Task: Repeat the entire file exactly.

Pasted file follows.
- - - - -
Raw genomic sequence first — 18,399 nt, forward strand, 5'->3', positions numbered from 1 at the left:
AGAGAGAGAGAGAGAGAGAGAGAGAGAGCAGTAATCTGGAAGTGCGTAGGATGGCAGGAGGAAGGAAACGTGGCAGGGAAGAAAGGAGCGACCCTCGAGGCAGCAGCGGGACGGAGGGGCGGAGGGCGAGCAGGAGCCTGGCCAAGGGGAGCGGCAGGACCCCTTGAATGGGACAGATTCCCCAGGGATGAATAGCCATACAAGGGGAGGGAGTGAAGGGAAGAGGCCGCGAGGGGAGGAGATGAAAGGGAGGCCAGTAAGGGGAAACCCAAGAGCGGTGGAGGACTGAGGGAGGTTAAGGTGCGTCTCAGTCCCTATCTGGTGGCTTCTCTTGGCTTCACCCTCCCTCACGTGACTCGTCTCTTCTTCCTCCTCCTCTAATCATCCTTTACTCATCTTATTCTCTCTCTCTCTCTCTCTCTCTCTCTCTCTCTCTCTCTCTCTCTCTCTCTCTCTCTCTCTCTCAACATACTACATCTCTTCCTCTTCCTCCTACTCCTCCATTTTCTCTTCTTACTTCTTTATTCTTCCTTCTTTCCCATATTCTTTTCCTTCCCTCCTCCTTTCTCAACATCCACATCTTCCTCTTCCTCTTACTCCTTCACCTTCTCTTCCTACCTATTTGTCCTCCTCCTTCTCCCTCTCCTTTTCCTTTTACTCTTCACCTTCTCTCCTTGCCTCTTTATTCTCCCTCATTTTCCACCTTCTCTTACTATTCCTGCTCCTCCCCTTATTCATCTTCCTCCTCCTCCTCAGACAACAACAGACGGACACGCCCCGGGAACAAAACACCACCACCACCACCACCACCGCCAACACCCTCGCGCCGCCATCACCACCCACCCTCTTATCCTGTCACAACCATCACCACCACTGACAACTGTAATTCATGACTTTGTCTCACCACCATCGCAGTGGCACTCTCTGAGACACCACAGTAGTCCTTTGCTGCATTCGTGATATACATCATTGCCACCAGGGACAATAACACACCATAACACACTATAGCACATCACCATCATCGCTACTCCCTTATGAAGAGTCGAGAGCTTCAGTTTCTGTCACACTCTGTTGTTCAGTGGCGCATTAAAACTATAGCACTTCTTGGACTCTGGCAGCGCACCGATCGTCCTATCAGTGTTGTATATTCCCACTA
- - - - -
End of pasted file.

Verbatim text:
Raw genomic sequence first — 18,399 nt, forward strand, 5'->3', positions numbered from 1 at the left:
AGAGAGAGAGAGAGAGAGAGAGAGAGAGCAGTAATCTGGAAGTGCGTAGGATGGCAGGAGGAAGGAAACGTGGCAGGGAAGAAAGGAGCGACCCTCGAGGCAGCAGCGGGACGGAGGGGCGGAGGGCGAGCAGGAGCCTGGCCAAGGGGAGCGGCAGGACCCCTTGAATGGGACAGATTCCCCAGGGATGAATAGCCATACAAGGGGAGGGAGTGAAGGGAAGAGGCCGCGAGGGGAGGAGATGAAAGGGAGGCCAGTAAGGGGAAACCCAAGAGCGGTGGAGGACTGAGGGAGGTTAAGGTGCGTCTCAGTCCCTATCTGGTGGCTTCTCTTGGCTTCACCCTCCCTCACGTGACTCGTCTCTTCTTCCTCCTCCTCTAATCATCCTTTACTCATCTTATTCTCTCTCTCTCTCTCTCTCTCTCTCTCTCTCTCTCTCTCTCTCTCTCTCTCTCTCTCTCTCTCAACATACTACATCTCTTCCTCTTCCTCCTACTCCTCCATTTTCTCTTCTTACTTCTTTATTCTTCCTTCTTTCCCATATTCTTTTCCTTCCCTCCTCCTTTCTCAACATCCACATCTTCCTCTTCCTCTTACTCCTTCACCTTCTCTTCCTACCTATTTGTCCTCCTCCTTCTCCCTCTCCTTTTCCTTTTACTCTTCACCTTCTCTCCTTGCCTCTTTATTCTCCCTCATTTTCCACCTTCTCTTACTATTCCTGCTCCTCCCCTTATTCATCTTCCTCCTCCTCCTCAGACAACAACAGACGGACACGCCCCGGGAACAAAACACCACCACCACCACCACCACCGCCAACACCCTCGCGCCGCCATCACCACCCACCCTCTTATCCTGTCACAACCATCACCACCACTGACAACTGTAATTCATGACTTTGTCTCACCACCATCGCAGTGGCACTCTCTGAGACACCACAGTAGTCCTTTGCTGCATTCGTGATATACATCATTGCCACCAGGGACAATAACACACCATAACACACTATAGCACATCACCATCATCGCTACTCCCTTATGAAGAGTCGAGAGCTTCAGTTTCTGTCACACTCTGTTGTTCAGTGGCGCATTAAAACTATAGCACTTCTTGGACTCTGGCAGCGCACCGATCGTCCTATCAGTGTTGTATATTCCCACTA